Five signs your employee is about to resign

by Cameron Edmond03 Dec 2013
Resignations are part of the working world. The concept of a ‘job for life’ has all but dissipated, with a more individualistic take on work enthralling the younger generations.
A new white paper, The Exit Process: How to gain valuable insights to build a better workplace from Robert Walters, revealed that an average of 40% of professionals spend three to four years in a role, with many leaving because they no longer feel challenged (33%), they have problems with a colleague or company culture (27%), they feel they have limited opportunity for growth (26%), or they feel undervalued (24%)/underpaid (22%).

These figures are important, as the study found a lack of continuity between them and the reasons employers think staff resign. Employers ranked limited opportunity for growth (42%), feeling underpaid (30%) or being headhunted by another organisation (22%) as the primary reasons.*

The report surveyed over 300 hiring managers and more than 700 professionals across Australia and NZ.

Many professionals stated they would tell their current employer they were unhappy before searching for another role, although the results were close. Fifty two per cent would tell their manager, while 48% would not.

Conversely, the overwhelming majority (95%) of hiring managers stated they encourage employees to come to them with their problems before beginning a job search.

Key HR takeaways
Regardless, sometimes employees are going to leave. If you suspect a staff member might be thinking about jumping ship, Robert Walters boiled it down to five warning signs to look out for:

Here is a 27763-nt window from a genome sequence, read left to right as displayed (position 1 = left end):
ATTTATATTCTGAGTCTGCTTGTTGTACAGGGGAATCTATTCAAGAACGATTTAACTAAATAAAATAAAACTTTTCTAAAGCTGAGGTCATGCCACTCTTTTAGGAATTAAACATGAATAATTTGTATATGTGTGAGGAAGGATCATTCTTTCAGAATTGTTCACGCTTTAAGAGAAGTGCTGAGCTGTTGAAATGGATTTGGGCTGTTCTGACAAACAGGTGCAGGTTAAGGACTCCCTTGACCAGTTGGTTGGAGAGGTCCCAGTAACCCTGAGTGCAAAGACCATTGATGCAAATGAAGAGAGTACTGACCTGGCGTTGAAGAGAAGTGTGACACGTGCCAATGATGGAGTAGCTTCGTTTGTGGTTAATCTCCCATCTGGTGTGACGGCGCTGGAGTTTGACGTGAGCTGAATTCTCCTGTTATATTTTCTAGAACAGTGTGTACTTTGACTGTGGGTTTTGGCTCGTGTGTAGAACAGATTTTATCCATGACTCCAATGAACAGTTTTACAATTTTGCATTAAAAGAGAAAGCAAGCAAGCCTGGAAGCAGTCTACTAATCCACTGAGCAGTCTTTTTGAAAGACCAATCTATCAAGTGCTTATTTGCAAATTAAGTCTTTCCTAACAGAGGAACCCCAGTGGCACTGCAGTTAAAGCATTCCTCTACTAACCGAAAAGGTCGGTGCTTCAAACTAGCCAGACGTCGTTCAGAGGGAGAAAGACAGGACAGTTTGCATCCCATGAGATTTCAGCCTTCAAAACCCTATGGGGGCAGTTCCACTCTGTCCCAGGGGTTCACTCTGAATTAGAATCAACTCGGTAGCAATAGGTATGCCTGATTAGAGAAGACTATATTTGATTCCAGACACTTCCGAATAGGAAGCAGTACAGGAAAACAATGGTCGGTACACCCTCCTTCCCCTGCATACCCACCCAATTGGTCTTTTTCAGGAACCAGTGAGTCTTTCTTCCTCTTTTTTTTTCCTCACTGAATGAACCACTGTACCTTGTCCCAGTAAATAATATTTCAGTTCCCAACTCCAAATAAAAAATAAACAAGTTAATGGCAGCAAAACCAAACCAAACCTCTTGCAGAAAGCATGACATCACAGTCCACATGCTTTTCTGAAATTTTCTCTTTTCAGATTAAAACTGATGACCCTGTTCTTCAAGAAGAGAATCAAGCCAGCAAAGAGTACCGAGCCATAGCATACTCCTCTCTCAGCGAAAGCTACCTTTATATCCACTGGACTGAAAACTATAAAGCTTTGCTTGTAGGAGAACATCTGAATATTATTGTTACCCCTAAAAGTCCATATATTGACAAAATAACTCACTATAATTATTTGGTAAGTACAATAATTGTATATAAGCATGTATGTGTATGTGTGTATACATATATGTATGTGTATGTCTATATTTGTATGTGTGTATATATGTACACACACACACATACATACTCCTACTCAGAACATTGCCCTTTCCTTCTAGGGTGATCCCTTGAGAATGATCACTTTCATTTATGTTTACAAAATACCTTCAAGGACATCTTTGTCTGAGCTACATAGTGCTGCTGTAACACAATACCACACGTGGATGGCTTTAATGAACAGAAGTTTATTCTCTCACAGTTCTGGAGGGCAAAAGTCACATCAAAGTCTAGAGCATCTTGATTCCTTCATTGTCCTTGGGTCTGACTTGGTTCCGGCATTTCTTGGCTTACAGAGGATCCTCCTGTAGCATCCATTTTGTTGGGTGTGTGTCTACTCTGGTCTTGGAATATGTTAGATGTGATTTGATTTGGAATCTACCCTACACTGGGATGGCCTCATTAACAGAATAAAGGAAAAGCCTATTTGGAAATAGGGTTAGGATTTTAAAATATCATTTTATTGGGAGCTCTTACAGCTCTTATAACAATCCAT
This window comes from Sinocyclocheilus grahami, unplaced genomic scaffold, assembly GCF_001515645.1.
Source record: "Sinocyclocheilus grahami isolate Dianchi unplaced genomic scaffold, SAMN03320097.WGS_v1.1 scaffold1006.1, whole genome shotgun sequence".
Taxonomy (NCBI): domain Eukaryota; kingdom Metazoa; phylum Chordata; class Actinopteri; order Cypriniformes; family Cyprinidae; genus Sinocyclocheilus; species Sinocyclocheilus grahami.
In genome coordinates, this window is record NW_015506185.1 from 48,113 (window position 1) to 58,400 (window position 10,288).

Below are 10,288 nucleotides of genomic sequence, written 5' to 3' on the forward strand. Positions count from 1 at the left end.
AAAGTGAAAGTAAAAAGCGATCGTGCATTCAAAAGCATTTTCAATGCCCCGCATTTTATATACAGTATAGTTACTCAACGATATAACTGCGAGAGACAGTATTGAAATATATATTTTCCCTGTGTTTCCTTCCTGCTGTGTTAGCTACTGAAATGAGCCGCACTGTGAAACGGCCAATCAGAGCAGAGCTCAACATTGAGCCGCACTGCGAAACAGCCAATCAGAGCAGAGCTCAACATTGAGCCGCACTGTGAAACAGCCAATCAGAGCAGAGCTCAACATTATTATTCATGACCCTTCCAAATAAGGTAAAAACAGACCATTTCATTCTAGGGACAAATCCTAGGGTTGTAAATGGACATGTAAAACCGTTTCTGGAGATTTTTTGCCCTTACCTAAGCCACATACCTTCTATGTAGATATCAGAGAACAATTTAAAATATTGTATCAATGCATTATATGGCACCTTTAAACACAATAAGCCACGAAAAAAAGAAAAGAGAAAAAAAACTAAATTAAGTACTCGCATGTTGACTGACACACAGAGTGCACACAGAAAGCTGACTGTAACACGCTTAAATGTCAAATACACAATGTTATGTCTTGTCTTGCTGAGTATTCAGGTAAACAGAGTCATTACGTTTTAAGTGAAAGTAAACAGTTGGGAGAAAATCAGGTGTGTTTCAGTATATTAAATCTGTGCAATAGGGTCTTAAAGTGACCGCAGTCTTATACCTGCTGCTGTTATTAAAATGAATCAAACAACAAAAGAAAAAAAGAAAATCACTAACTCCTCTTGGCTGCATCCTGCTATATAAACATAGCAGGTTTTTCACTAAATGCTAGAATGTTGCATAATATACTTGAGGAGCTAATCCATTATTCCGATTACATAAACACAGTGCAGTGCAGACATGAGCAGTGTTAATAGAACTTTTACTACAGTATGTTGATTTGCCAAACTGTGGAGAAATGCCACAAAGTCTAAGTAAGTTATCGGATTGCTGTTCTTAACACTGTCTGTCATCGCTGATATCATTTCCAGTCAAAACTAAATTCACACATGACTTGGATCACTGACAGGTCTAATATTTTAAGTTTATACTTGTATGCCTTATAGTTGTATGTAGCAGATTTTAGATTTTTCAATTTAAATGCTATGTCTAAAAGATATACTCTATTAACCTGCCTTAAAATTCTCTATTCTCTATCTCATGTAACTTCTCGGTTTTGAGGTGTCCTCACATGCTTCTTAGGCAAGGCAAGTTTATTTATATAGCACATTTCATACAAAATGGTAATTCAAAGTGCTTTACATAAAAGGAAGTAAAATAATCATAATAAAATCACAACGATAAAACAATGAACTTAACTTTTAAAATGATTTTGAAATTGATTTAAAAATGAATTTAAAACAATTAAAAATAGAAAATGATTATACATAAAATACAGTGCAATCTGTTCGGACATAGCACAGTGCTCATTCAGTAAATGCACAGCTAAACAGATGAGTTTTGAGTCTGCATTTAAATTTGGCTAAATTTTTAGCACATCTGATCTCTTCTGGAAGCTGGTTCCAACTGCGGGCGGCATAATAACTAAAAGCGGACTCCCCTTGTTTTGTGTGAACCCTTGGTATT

• Lateness.
  • Increased sick days.
  • More time spent on personal emails, phone calls and websites.
  • Negativity towards their work or colleagues.
  • Focus on the short term rather than any long-term plans or solutions.


*Respondents could choose more than one answer.


  • by Jane 4/12/2013 10:30:17 AM

    As HR Manager, I want to pass on this info to my colleagues in the Senior Management team. However the statistics do not add to 100%. I feel this inaccuracy discredits the value of the message, and perhaps the messenger, so I now will not pass this on.

  • by Cameron 4/12/2013 10:46:00 AM

    Hi Jane, thanks for your comment.

    In many cases of surveys such as this, respondents are able to pick more than one answer. As such, the final statistics will reflect values greater than 100%. For example, 60% may pick option A, but are not excluded from picking option B. If 50% of respondents pick Option B (Obviously, some of whom picked option A), then adding this up will be greater than 100%.

    It is important to note that in the case of the more "yes or no" questions, the responses do add up to 100%.

    I hope this clears this up for you. I've also added a point in the article to explain this to avoid further confusion.

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